Russia Oil Cleanup Reported Largely Over : Environment: Damage caused by pipeline leaks in Arctic is 72% repaired. U.S. firm doing work may form venture with company responsible for incident<i> .</i>


After a long summer of greasy labor, most of Russia’s worst oil spill has been cleaned up, and the rest has been contained so it will not wash into Arctic rivers in the spring, officials said Wednesday.

“Basically, we are satisfied,” said Vadim P. Voronin of the World Bank, which is funding the cleanup project in Usinsk, about 1,000 miles northeast of Moscow. As of this week, Voronin said, “about 72% of the work has been done.”

“Obviously, there will be some pollution left. But the gross oil will be removed,” he said. “The rest of the work must be done by nature itself.”


In an unexpected spinoff, the Russian oil company responsible for the Usinsk accident is now considering forming a joint venture with the American firm hired to mop up the mess to create Russia’s first oil-spill cleanup company, spokespersons for both firms said.

The developments are the first upbeat environmental news to come out of the befouled Russian Arctic since the summer of 1994, when a dilapidated oil pipeline ruptured in about a dozen places, gushing millions of gallons of hot crude oil into creeks and streams that feed the mighty Pechora river.

Experts are still arguing about how much oil really spilled, but the World Bank estimate is 100,000 tons--roughly three times the size of the Exxon Valdez disaster in Alaska in 1989.

By any measure, the Usinsk spill was one of the world’s largest, and it added to the woes of a region already ravaged by two decades of slipshod Soviet oil exploration.

Miles of stream bed were covered with a yard-thick layer of congealed slime, and oil slicks made their way downstream to further damage the once-rich fishing grounds that stretch 450 miles down the Pechora to the Arctic Ocean.

Environmentalists say the delicate ecosystem will require decades, if not centuries, to recover.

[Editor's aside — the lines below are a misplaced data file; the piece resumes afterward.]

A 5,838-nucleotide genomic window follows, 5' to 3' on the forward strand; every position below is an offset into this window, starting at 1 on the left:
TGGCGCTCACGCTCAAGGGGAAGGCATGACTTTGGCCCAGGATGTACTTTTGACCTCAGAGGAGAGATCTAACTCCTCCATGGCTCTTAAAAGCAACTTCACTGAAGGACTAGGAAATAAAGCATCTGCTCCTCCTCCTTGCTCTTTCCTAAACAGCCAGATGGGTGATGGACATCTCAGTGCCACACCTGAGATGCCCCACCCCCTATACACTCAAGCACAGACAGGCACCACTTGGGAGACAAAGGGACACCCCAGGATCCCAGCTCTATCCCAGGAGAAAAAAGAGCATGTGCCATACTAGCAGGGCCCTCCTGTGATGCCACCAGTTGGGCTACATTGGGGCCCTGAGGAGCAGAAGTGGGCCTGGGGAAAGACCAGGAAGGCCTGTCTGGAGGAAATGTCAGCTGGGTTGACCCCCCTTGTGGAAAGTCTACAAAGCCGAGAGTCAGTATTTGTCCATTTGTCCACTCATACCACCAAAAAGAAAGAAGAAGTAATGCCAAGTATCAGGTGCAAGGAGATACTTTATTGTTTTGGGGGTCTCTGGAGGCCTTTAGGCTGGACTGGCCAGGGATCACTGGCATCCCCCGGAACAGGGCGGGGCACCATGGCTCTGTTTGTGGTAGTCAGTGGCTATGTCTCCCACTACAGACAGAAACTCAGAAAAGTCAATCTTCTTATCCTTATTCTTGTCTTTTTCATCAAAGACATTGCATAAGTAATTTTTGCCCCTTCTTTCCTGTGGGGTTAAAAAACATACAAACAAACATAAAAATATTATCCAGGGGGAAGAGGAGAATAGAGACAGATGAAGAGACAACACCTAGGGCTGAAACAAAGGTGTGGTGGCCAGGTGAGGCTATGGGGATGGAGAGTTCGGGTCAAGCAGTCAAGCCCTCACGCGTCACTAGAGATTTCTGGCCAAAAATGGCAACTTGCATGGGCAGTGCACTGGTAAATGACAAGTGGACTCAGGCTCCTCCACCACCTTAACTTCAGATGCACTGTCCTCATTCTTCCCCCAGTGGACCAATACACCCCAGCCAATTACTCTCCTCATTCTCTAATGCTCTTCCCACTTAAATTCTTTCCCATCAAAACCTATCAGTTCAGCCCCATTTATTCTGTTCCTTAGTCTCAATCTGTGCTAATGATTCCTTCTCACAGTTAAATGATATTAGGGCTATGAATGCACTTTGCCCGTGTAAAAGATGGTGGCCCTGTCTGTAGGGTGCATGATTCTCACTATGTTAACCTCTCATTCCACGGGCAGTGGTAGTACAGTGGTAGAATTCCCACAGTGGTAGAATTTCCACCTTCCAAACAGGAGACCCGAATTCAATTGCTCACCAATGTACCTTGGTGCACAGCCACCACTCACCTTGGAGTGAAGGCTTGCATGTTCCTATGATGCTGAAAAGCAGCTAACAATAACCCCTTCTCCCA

The World Bank and the European Bank for Reconstruction and Development have lent a total of $124 million to deal with the damage: about $45 million to clean up the spill, $4.5 million to help the local farmers and fishermen whose livelihoods have been ruined by oil contamination, and the rest to build 60 miles of oil pipeline and modernize the decaying infrastructure in the oil fields.

AES/Hartec, a U.S.-Australian joint venture hired to organize the cleanup, arrived in Russia on March 9. After some initial delays, it now has 884 people working on the project, 93% of whom are Russian. Crews have been working around the clock at some of the most contaminated sites.

This spring, teams built giant dams and ponds to contain the oily water. Now they are flooding stretches of tundra and hosing down blackened stream beds, then skimming the oil that collects downstream.

Hartec is responsible for cleaning up 173 acres, including about 18 miles of stream beds. Work has been completed at two of the six cleanup sites, areas that looked like oil swamps six months ago, said Hartec spokesman Sam Sacco.

“It’s clean, it’s green,” said Sacco, a native of Oakland. “There are some small traces of dark spots in some areas, but that’s only because to wash them out would have been more damaging to the environment, and the grass can grow through.”

Though the foliage died long ago, the root systems are still intact, and if the soil is cleaned gently, plant life will re-emerge, Sacco explained.


“I don’t want to overstate it, but it looks good,” he said.

The recovered oil and water is being sent back to pipeline owner Komineft for reprocessing.

Work will not be completed at two of the largest sites before the northern winter sets in, probably in early October. However, Sacco said the remaining gunk is trapped behind massive dams and will not be able to wash down into the Kolva river, which feeds the Pechora.

One of the goals of the project was to leave Russia with the know-how and equipment to deal with future oil spills. All of the equipment imported for the cleanup--skimmers, pumps, steam cleaners, booms, boats and even helicopters--will be left to Komineft, the Usinsk-based oil company.